Michio Kaku, the American physicist who has popularized science, will speak at Nazarbayev University17 may 2013, 12:13
Dr. Michio Kaku, the handsome, silver-haired American physicist who has become world-renowned for his ability to explain complex science to the public, will speak at Nazarbayev University on Wednesday, May 22.
Kaku, whose hundreds of television appearances have made him the world’s most recognizable scientist, will discuss “Physics of the Future: New Opportunities for Science and Business.” The talk will be at 6 p.m. in Nazarbayev University’s Senate Hall conference room.
Science buffs in Kazakhstan and around the globe know the Japanese-American as the host of science specials on the Discovery Channel, the History Channel, the Science Channel, the BBC and other broadcasters.
Kaku is not just a lightweight popularizer of science, however. He has made important contributions to physics, including being the co-founder of string field theory, a branch of string theory.
String theory uses strings rather than the particles of quantum physics – such as protons, electrons and neutrons – to explain fundamentals of physics. String field theory reformulates string theory in a way that makes it mesh with quantum field theory.
But the theoretical physicist at City College of New York is probably best known for being able to explain complex science in terms that the public can understand. His enthusiastic, unassuming and non-condescending manner have made him the darling of a public that often sees scientists as distant and arrogant.
Hundreds of television appearances have made Dr. Michio Kaku the world’s most recognized scientist. Photo courtesy of Dr. Michio Kaku
“We are delighted that a scientist who is revered for his ability to explain science to the public will be speaking at Nazarbayev University,” said Dr. Ron Bubulian, dean of the university’s School of Science and Technology. “Dr. Kaku’s appearance is in keeping with our school’s mission of not only training young scientists in science but also providing them with the ability to communicate their work to the public.”
Kaku, who will take part in the Astana Economic Forum from May 22 to 24, not only does TV shows about science, but also hosts radio programs, writes best-selling books, does magazine articles and blogs, and speaks to non-science audiences around the world.
Here is one of hundreds of videos that shows how masterful he is in explaining science to the public:
Kazakhs who are familiar with Kaku’s biography have a special affinity for him because of his anti-nuclear activities.
He played a key role in organizing an anti-nuclear movement in the United States that spread across the non-Communist world in the 1980s, a period when President Ronald Reagan was rearming America to counter a Soviet build-up begun under Leonid Brezhnev.
Inspired by the anti-nuclear movement in the West, courageous residents of Kazakhstan organized a nuclear-protest effort in the late 1980s – the Nevada Semipalatinsk movement.
It was aimed at stopping nuclear testing in Kazakhstan, which had been subjected to almost 500 nuclear blasts since 1949.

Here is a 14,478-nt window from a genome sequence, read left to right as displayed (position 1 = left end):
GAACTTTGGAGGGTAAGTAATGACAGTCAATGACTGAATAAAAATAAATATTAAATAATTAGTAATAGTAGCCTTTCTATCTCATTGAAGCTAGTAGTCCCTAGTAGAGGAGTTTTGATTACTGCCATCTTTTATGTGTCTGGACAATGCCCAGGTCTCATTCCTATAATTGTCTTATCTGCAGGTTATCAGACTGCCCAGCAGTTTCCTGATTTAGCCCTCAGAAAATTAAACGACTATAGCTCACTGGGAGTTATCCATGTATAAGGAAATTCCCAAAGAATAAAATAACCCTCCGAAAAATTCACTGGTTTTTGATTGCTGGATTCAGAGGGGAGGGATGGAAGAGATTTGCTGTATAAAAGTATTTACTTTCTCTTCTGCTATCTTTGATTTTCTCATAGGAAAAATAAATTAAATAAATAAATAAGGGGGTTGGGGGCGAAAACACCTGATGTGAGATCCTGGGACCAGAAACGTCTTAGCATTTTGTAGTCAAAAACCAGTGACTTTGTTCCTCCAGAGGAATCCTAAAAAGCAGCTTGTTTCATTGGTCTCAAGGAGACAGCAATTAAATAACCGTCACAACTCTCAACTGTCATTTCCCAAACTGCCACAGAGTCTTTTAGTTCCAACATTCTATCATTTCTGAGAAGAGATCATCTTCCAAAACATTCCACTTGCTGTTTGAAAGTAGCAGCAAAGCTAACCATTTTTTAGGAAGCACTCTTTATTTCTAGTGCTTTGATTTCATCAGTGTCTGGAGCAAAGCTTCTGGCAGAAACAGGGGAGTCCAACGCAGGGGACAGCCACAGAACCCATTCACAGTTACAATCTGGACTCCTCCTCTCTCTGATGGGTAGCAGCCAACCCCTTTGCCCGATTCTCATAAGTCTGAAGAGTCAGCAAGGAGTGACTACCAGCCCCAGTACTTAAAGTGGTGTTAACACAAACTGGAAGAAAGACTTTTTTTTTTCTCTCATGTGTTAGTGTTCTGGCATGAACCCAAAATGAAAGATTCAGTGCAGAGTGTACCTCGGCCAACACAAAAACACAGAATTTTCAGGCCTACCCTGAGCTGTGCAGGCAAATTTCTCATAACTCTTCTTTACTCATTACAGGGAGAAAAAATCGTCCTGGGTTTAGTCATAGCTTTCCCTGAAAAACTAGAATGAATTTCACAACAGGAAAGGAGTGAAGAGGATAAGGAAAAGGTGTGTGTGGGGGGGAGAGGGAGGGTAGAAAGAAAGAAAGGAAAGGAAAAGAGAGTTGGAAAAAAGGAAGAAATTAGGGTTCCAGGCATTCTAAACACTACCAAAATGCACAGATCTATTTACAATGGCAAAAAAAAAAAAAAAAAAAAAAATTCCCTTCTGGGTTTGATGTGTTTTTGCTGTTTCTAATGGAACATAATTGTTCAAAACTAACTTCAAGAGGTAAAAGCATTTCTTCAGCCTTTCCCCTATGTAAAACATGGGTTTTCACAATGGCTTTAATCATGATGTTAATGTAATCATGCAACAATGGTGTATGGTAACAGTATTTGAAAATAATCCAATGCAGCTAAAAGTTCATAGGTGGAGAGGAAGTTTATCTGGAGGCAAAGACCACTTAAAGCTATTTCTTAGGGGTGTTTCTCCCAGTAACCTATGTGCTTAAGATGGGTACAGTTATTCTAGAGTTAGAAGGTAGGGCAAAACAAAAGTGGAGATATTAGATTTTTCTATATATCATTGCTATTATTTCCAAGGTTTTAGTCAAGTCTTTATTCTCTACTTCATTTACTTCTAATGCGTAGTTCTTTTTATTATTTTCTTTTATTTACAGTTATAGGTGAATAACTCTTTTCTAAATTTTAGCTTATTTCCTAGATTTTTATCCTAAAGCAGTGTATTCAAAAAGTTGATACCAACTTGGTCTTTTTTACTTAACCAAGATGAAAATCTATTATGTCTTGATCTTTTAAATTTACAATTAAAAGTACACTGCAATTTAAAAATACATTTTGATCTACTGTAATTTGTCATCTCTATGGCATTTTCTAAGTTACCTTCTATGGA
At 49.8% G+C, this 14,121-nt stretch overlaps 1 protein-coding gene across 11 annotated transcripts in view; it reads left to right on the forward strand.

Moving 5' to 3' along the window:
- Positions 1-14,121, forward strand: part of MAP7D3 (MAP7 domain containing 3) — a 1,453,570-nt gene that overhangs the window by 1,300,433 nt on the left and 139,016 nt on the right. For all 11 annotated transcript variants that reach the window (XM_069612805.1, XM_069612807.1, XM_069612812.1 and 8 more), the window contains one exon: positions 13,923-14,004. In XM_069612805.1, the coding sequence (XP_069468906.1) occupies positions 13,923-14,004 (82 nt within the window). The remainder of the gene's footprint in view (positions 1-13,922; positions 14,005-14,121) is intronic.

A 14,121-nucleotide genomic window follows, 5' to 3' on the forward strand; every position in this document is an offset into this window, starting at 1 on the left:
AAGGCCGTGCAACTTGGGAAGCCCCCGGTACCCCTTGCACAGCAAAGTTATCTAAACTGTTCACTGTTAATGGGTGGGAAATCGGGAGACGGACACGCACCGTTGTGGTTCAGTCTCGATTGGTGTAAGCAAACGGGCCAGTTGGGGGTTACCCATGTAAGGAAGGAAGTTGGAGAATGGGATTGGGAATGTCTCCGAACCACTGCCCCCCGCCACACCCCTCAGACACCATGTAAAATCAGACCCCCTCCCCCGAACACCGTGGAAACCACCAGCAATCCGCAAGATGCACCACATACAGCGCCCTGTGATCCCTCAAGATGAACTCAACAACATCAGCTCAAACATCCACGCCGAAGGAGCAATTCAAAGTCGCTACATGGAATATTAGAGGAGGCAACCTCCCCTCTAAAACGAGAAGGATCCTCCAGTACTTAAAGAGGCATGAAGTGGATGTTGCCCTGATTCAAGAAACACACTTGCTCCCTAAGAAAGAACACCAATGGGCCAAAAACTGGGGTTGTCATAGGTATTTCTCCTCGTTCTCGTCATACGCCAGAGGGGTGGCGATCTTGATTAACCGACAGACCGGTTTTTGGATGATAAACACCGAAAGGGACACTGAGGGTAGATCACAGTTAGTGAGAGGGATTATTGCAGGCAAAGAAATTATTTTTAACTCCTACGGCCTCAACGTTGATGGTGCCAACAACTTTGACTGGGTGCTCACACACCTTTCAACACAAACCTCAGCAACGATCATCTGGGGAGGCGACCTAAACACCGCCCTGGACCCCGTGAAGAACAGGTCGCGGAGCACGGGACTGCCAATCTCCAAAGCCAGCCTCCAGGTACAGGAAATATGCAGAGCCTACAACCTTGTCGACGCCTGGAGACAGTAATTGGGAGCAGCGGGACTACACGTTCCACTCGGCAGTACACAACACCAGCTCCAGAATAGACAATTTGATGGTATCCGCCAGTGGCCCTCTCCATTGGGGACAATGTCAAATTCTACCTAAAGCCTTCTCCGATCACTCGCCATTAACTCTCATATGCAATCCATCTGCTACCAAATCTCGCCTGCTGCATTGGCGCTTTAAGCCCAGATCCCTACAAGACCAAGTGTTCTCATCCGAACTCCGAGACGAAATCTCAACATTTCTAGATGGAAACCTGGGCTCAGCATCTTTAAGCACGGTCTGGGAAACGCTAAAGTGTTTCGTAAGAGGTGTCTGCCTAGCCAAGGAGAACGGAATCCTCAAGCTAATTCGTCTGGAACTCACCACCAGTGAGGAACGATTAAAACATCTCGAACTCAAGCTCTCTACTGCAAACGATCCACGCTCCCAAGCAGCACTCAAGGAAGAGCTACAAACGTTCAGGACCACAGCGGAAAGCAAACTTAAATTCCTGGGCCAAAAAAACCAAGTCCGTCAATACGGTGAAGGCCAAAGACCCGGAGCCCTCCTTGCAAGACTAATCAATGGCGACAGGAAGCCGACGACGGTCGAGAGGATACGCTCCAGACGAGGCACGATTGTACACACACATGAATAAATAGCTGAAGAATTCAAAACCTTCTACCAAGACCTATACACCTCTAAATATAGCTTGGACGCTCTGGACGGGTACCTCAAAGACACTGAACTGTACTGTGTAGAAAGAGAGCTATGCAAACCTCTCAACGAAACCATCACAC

Challenging the establishment was risky during Soviet times, but the movement’s organizers persevered – and two years later the Soviet Union imploded.
Just before it did, in August of 1991, the president of the Kazakh Soviet Socialist Republic, Nursultan Nazarbayev, halted all explosions at the Semipalatinsk nuclear testing facility.
Four months later, in December of 1991, Kazakhstan became independent, with Nazarbayev its first president.
Kaku’s anti-nuclear activism was a 180-degree turnaround from his days as a young physicist. He started as a protégé of physicist Edward Teller, the father of the hydrogen bomb.
Kaku assembled a particle accelerator in his parents’ garage while a student at Cubberley High School in Palo Alto, California. Teller spotted him at a national Science Fair in Albuquerque, New Mexico.
Kaku obtained his bachelor’s degree in physics from Harvard University in 1968. He earned his Ph.D. at the University of California at Berkeley in 1972.
He taught at Princeton before joining City College of New York.
The best-selling book “Hyperspace,” in 1994, which was written for the public rather than scientists, helped catapult him to stardom in 1994.
Kaku continued to write popular books explaining science, which led to his obtaining radio and television programs and even making film appearances.
His books include “Beyond Einstein” in 1995, “Visions: How Science Will Revolutionize the 21st Century” in 1998, “Einstein’s Cosmo” in 2004, “Parallel Worlds” in 2004, “Physics of the Impossible” in 2008 and “Physics of the Future” in 2011.
He hosts two weekly radio programs about science – “Explorations” and “Science Fantastic.”
Key television specials he has hosted include the BBC’s four-part documentary “Time” in 2006, the Discovery Channel’s three-part “2057” in 2007, the BBC’s three-part documentary “Visions of the Future” in 2008 and the Science Channel’s 12-part “Sci Fi Science: Physics of the Impossible.”
Kaku has spoken out against what he has seen as dangers of the world’s space programs.
In 1997, for example, he criticized the Cassini-Huygens deep space probe because the craft used 72 pounds of plutonium to fuel its radioisotope thermoelectric generator. Kaku warned that an accident with the spacecraft could disperse plutonium into the environment, killing humans.
He has also spoken about the dangers of space junk, and called for better monitoring of these leftovers from man’s space activities.